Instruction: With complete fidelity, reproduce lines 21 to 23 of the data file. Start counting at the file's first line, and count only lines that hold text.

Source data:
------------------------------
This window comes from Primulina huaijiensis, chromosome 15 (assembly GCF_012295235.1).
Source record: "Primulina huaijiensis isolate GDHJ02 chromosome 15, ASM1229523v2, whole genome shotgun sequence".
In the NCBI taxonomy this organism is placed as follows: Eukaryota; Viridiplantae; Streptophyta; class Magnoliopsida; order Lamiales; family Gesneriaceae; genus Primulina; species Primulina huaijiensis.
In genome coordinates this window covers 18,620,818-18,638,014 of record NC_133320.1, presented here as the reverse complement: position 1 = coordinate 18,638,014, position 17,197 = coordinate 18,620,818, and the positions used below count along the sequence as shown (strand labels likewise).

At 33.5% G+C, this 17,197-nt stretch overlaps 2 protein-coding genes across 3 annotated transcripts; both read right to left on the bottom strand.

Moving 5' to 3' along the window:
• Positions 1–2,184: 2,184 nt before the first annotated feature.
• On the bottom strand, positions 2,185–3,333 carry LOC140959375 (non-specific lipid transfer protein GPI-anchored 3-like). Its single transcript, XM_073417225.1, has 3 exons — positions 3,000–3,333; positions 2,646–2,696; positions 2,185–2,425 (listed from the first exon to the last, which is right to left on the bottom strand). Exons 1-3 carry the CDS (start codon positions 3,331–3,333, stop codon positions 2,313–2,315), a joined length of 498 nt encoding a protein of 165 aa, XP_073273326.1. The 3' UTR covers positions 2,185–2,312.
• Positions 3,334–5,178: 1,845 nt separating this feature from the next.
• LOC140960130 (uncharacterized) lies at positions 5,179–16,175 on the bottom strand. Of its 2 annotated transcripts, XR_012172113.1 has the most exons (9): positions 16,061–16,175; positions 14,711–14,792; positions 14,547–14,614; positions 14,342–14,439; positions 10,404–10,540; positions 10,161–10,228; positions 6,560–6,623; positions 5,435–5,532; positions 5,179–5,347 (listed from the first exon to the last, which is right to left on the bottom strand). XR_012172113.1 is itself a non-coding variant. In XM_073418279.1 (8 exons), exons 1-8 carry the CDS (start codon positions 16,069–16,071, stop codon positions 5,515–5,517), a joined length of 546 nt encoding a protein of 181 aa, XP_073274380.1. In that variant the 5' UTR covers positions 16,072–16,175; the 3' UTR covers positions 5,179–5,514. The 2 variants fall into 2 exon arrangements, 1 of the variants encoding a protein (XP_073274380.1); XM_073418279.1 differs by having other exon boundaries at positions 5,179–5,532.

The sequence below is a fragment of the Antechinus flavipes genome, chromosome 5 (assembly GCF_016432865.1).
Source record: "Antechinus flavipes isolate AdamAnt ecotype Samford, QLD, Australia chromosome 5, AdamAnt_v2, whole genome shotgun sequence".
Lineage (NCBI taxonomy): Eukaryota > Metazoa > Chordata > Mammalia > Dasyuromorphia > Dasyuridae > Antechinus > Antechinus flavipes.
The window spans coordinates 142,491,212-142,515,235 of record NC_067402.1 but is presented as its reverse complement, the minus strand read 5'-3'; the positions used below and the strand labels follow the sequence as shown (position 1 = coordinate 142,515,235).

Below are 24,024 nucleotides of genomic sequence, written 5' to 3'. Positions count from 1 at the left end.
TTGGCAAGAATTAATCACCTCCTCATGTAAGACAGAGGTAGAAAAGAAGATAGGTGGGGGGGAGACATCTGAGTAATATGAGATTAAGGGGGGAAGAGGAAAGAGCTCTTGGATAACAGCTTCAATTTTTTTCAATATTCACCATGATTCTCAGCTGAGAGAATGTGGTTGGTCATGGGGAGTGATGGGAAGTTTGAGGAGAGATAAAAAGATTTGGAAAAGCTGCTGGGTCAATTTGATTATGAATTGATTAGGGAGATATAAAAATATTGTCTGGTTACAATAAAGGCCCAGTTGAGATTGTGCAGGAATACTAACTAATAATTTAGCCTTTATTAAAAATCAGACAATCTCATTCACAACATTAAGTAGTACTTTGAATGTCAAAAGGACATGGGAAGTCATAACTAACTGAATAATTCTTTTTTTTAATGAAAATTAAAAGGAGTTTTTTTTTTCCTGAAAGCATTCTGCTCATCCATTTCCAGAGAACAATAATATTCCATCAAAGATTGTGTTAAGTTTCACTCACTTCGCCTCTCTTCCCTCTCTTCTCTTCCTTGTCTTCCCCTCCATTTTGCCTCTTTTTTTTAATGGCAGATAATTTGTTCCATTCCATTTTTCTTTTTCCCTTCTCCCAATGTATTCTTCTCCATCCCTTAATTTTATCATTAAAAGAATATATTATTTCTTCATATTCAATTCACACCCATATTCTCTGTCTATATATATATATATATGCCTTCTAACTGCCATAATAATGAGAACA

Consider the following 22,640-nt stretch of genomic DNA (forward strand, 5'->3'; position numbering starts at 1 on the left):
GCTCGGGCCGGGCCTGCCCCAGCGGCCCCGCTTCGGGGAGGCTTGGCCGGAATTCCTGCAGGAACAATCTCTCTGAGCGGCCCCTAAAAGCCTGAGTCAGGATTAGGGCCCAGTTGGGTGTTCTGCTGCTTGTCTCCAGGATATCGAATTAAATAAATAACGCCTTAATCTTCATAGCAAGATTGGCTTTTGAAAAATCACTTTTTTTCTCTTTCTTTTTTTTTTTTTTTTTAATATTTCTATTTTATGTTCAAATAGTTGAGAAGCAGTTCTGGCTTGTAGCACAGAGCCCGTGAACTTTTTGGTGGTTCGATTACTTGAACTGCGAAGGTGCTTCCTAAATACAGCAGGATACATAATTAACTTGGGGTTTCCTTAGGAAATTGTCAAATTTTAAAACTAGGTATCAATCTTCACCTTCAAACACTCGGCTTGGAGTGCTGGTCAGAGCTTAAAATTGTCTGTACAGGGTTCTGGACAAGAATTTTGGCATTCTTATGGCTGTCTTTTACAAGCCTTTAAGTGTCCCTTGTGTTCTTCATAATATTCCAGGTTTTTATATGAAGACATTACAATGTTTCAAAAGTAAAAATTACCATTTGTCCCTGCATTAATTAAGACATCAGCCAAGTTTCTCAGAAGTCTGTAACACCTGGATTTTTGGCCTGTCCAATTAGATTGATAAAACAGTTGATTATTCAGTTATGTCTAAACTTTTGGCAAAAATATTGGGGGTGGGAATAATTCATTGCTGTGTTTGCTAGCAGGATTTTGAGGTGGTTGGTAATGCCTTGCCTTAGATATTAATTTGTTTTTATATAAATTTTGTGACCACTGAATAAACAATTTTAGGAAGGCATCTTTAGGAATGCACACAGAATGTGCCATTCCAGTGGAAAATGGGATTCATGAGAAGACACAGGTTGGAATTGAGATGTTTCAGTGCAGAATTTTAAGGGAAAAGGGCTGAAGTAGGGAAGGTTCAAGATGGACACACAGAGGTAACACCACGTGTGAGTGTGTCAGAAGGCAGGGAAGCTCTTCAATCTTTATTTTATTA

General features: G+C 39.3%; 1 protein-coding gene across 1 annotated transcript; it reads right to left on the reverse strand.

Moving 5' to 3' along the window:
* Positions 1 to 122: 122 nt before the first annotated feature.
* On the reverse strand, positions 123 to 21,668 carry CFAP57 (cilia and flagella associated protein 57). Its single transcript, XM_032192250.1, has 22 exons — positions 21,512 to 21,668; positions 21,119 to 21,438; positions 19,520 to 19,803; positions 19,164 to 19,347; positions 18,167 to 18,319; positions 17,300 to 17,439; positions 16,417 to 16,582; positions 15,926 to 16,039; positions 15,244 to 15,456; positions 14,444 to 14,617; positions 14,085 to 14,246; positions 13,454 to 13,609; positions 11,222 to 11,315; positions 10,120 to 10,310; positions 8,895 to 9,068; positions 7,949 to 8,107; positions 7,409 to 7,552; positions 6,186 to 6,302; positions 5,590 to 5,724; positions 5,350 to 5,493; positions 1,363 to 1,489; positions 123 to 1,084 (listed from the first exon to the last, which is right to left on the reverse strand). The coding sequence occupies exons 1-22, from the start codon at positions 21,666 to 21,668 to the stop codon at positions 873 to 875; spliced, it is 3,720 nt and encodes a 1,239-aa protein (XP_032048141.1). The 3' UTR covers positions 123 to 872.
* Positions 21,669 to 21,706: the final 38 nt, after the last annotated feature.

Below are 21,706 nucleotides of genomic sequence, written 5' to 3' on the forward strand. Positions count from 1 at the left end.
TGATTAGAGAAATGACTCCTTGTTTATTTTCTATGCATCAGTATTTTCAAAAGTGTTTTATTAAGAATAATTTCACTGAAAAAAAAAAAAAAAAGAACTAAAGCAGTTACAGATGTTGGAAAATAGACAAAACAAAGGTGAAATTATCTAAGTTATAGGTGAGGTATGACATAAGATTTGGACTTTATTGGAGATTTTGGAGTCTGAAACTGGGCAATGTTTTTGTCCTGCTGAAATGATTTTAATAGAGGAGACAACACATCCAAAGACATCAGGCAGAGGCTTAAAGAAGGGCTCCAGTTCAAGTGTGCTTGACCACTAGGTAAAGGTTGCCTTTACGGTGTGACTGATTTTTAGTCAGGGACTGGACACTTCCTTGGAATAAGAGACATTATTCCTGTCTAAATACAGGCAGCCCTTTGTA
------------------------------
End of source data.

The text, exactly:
* Positions 1 to 122: 122 nt before the first annotated feature.
* On the reverse strand, positions 123 to 21,668 carry CFAP57 (cilia and flagella associated protein 57). Its single transcript, XM_032192250.1, has 22 exons — positions 21,512 to 21,668; positions 21,119 to 21,438; positions 19,520 to 19,803; positions 19,164 to 19,347; positions 18,167 to 18,319; positions 17,300 to 17,439; positions 16,417 to 16,582; positions 15,926 to 16,039; positions 15,244 to 15,456; positions 14,444 to 14,617; positions 14,085 to 14,246; positions 13,454 to 13,609; positions 11,222 to 11,315; positions 10,120 to 10,310; positions 8,895 to 9,068; positions 7,949 to 8,107; positions 7,409 to 7,552; positions 6,186 to 6,302; positions 5,590 to 5,724; positions 5,350 to 5,493; positions 1,363 to 1,489; positions 123 to 1,084 (listed from the first exon to the last, which is right to left on the reverse strand). The coding sequence occupies exons 1-22, from the start codon at positions 21,666 to 21,668 to the stop codon at positions 873 to 875; spliced, it is 3,720 nt and encodes a 1,239-aa protein (XP_032048141.1). The 3' UTR covers positions 123 to 872.
* Positions 21,669 to 21,706: the final 38 nt, after the last annotated feature.